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  1. The town of Amboy was established in 1883 as the first of a series of alphabetical railroad stations and towns that were to stretch across the gigantic Mojave Desert in Southern California. After the construction of Route 66 through the town in 1926, Amboy's glory days commenced. In 1938 Roy's Motel and Cafe opened. It did very well because there was nothing else for MANY miles in any direction. I don't think the population of Amboy ever came anywhere close to 100 people and there appears to be only a few in the area these days. In 1973 a new highway (Interstate 40) was constructed that bypassed the town and started it's demise. The good news is that the place has been purchased and they are pumping gas again! I'm pretty sure the motel and cottages will never be opened again, but it's a start. To read more: http://patricktillett.blogspot.com/2013/04/amboy-ca-ghost-town-roys-motel-and-cafe.html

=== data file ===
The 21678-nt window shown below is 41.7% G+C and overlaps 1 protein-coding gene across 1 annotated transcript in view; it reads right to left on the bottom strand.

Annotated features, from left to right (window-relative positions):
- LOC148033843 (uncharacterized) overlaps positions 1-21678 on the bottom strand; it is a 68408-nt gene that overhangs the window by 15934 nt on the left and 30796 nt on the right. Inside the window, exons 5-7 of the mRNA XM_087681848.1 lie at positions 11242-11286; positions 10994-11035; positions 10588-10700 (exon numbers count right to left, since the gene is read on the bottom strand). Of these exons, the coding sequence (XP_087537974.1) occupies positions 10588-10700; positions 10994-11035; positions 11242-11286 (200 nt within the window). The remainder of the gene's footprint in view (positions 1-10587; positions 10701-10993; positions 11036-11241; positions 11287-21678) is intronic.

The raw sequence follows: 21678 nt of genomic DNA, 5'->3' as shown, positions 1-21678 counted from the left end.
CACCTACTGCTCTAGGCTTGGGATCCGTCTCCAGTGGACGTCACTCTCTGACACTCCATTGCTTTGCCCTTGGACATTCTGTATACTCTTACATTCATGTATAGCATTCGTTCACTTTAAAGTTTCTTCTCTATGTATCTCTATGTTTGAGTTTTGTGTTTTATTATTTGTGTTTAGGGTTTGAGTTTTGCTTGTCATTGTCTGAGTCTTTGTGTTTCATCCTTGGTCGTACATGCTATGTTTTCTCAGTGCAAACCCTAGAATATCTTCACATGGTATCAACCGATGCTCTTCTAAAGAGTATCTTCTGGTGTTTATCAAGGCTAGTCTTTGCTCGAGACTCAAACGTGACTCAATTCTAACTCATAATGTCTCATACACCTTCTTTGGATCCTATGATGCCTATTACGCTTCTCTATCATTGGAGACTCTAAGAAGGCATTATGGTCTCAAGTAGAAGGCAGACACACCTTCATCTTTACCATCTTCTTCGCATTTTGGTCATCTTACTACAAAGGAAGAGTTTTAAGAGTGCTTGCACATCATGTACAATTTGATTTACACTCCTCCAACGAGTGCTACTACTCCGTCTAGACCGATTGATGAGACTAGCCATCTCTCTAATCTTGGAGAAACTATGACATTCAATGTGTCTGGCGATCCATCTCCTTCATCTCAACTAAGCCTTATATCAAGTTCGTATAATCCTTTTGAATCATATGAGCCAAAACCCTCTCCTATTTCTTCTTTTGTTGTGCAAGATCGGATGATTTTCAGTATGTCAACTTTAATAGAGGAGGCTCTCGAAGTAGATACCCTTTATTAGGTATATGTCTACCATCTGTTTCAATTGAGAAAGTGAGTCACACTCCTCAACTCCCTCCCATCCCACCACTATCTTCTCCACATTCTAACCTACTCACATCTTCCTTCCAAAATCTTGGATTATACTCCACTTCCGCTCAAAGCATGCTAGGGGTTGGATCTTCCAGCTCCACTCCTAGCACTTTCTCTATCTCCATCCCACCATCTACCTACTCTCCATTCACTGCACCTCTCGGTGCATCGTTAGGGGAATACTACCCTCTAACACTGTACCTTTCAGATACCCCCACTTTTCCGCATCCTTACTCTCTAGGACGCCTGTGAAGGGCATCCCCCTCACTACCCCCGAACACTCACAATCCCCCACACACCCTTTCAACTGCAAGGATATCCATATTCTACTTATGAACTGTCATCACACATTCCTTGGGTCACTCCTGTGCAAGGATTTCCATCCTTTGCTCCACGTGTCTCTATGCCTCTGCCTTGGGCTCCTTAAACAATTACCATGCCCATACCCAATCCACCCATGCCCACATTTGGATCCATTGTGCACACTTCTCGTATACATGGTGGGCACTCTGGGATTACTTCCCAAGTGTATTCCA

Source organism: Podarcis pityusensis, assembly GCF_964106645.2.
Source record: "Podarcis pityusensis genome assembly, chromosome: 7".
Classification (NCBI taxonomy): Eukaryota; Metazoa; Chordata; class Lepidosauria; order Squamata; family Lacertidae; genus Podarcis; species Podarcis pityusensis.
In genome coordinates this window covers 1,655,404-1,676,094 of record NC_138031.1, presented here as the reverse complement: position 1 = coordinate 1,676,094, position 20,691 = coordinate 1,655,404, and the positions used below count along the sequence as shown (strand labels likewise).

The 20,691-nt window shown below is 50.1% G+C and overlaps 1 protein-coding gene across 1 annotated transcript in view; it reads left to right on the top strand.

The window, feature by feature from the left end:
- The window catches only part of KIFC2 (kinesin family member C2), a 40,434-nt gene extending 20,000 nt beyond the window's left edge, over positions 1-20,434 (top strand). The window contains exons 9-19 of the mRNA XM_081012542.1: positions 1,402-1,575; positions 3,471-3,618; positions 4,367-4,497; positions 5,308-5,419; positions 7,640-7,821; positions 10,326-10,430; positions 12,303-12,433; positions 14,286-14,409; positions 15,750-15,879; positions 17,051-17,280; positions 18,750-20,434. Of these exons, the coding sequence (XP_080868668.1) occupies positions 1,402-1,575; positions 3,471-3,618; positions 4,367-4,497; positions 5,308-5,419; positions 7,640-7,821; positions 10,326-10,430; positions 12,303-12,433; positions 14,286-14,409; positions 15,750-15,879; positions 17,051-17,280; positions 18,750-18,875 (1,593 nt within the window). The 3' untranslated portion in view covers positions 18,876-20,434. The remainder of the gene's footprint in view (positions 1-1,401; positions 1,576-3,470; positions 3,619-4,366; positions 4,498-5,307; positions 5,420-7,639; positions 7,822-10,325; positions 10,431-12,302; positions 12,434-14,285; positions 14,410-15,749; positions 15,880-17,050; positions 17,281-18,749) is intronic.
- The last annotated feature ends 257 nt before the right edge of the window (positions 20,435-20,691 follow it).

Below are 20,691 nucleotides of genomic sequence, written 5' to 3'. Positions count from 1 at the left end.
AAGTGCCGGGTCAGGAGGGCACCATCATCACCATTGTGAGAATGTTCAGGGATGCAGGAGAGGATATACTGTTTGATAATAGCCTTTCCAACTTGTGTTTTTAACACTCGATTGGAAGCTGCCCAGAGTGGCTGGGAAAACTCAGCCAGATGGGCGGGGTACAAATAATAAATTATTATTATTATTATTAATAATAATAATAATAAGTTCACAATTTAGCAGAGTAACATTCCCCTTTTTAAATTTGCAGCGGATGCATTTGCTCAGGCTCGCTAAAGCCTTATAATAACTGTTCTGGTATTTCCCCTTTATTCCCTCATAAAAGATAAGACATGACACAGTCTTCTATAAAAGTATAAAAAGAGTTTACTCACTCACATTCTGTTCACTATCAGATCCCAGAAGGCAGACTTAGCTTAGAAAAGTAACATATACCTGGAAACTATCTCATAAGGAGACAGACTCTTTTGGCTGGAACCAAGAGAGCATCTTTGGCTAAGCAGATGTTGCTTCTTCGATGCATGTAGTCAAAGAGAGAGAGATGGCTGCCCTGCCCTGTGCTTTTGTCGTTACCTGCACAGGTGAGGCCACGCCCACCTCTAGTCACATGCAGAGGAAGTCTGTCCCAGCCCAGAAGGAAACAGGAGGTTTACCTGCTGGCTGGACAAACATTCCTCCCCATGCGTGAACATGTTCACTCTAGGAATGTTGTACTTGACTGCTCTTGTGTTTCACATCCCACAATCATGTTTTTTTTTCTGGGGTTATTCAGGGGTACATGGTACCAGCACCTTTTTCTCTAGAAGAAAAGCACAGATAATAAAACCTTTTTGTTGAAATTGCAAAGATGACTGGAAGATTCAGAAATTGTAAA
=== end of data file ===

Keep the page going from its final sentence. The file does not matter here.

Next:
2. Hello all, After too long being absent from the online ghost town community, a recent trip out to the eastern half of the state has inspired me to start posting again. So to kick that off I'll begin with a series on dying and dead towns in the state's Palouse Country. First off... Winona, Washington Like the nearby living town of La Crosse, Winona was established as a station on the Oregon Railroad & Navigation (Union Pacific) railroad line between the Tri Cities and Spokane. Its name came from one of the lead construction engineers, who hailed from Winona, Minnesota. Home to a camp for railroad workers building the main line and a branch to Pullman, the town quickly grew, with a post office opening in 1891. By 1910 the census showed 624 residents in Whitman County's Winona precinct. Like the rest of the fertile Palouse, Winona continued to flourish in the first half of the 20th centurydriven partly by the construction of grain storage facilities by the Sperry Flour Company in the early 1920's. However, like many small farm towns, the lure of bigger communities became too strong. The 1940 census shows that the population had decreased to 410. The Winona School District consolidated with that of nearby Endicott in 1955 and the school was sold to a local resident. By 1970, Winona didn't even appear as a census location. Then disaster struck. According to a gentleman I met while visiting the town, circa 1970 an out-of-control grass fire swept through the town, destroying much of what remained. Either due to the destruction of their structures or just simply the collapse of Winona, the Union Pacific closed its depot in 1971. The post office soon followed suit, ending operations in 1973. Today, looking at census data for the precinct subdivisions in Winona, only about 20 people live in the community. Looking at the former downtown, only a handful of structures remain in a neat, if worn, little row. First on the left is Kuehl's, which apparently served as a longtime hardware and grocery store. Next is the former bank building. I was told it was built circa 1890 and is one of the oldest banks in the region. The grey, concrete structure is the grange hall which despite being long-closed still supposedly bears a mostly intact interior. The brick building farthest to the right at one time hosted a general store, and one of the last businesses to operate there was a grocery store. Just uphill from the downtown, on what was Main Street stands the former Methodist Church. Long out of operation, and now used for storage by one of the few residents, it will likely collapse soon unless the roof is replaced.